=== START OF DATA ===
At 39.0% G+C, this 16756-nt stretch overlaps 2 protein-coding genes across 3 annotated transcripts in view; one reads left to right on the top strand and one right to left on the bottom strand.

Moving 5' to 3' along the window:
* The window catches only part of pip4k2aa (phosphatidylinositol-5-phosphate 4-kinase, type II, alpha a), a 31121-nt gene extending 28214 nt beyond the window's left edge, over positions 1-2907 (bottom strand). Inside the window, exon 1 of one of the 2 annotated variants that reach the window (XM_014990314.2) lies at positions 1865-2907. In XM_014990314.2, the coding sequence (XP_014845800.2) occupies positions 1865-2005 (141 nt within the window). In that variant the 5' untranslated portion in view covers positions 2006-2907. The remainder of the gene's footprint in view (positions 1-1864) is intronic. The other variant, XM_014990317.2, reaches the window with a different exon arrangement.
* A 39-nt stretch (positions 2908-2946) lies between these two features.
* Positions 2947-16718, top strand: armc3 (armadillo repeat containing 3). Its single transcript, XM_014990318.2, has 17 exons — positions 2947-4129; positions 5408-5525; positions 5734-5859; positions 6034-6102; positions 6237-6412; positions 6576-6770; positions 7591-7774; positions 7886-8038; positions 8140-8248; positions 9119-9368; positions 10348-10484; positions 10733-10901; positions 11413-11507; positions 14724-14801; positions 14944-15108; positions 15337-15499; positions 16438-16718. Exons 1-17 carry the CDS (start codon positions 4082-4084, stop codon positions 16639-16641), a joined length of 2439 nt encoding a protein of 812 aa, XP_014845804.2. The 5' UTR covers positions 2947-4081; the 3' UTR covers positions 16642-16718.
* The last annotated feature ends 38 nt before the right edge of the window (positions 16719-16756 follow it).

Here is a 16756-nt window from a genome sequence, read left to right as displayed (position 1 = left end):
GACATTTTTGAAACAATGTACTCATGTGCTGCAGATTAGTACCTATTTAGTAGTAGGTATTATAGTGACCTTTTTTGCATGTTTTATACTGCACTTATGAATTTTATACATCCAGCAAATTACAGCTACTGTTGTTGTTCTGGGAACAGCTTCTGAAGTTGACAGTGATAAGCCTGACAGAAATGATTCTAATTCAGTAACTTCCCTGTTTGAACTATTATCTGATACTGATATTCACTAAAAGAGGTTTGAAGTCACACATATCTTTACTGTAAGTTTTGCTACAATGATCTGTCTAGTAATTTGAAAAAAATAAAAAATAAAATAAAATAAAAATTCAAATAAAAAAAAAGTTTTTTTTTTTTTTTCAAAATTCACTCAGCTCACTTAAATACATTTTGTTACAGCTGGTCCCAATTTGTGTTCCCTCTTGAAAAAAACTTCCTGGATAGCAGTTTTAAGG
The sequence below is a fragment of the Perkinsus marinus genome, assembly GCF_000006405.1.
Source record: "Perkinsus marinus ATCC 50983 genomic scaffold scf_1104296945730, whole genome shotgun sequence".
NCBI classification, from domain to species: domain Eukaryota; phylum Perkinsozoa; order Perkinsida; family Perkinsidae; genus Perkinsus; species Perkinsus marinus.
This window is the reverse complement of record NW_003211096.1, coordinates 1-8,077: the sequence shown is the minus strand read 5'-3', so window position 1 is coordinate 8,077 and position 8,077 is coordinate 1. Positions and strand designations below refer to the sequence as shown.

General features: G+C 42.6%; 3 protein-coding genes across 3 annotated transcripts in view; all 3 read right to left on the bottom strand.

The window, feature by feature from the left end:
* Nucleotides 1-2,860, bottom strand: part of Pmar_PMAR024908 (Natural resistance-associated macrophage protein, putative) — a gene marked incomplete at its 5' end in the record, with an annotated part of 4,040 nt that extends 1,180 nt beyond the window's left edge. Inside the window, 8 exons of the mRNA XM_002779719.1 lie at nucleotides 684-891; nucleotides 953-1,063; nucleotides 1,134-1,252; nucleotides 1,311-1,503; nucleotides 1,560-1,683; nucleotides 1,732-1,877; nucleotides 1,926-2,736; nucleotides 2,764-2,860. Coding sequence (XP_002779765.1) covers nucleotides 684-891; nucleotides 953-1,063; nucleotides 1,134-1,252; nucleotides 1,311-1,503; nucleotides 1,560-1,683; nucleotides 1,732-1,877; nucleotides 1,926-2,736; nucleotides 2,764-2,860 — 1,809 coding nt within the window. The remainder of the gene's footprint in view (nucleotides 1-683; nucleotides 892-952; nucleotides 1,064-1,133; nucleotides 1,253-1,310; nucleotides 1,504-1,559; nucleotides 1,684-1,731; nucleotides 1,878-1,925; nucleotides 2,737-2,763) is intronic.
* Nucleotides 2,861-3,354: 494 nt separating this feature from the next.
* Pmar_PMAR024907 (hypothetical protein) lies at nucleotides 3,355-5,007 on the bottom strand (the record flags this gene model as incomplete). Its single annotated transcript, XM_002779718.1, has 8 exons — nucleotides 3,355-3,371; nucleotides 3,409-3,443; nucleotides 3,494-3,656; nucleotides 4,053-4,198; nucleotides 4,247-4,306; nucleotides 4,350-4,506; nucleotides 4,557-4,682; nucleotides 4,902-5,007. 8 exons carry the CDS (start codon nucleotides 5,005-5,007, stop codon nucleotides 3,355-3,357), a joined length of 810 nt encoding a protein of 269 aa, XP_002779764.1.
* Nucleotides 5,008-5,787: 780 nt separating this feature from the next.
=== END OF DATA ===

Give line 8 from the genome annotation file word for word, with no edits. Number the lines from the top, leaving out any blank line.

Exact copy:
GACATTTTTGAAACAATGTACTCATGTGCTGCAGATTAGTACCTATTTAGTAGTAGGTATTATAGTGACCTTTTTTGCATGTTTTATACTGCACTTATGAATTTTATACATCCAGCAAATTACAGCTACTGTTGTTGTTCTGGGAACAGCTTCTGAAGTTGACAGTGATAAGCCTGACAGAAATGATTCTAATTCAGTAACTTCCCTGTTTGAACTATTATCTGATACTGATATTCACTAAAAGAGGTTTGAAGTCACACATATCTTTACTGTAAGTTTTGCTACAATGATCTGTCTAGTAATTTGAAAAAAATAAAAAATAAAATAAAATAAAAATTCAAATAAAAAAAAAGTTTTTTTTTTTTTTTCAAAATTCACTCAGCTCACTTAAATACATTTTGTTACAGCTGGTCCCAATTTGTGTTCCCTCTTGAAAAAAACTTCCTGGATAGCAGTTTTAAGG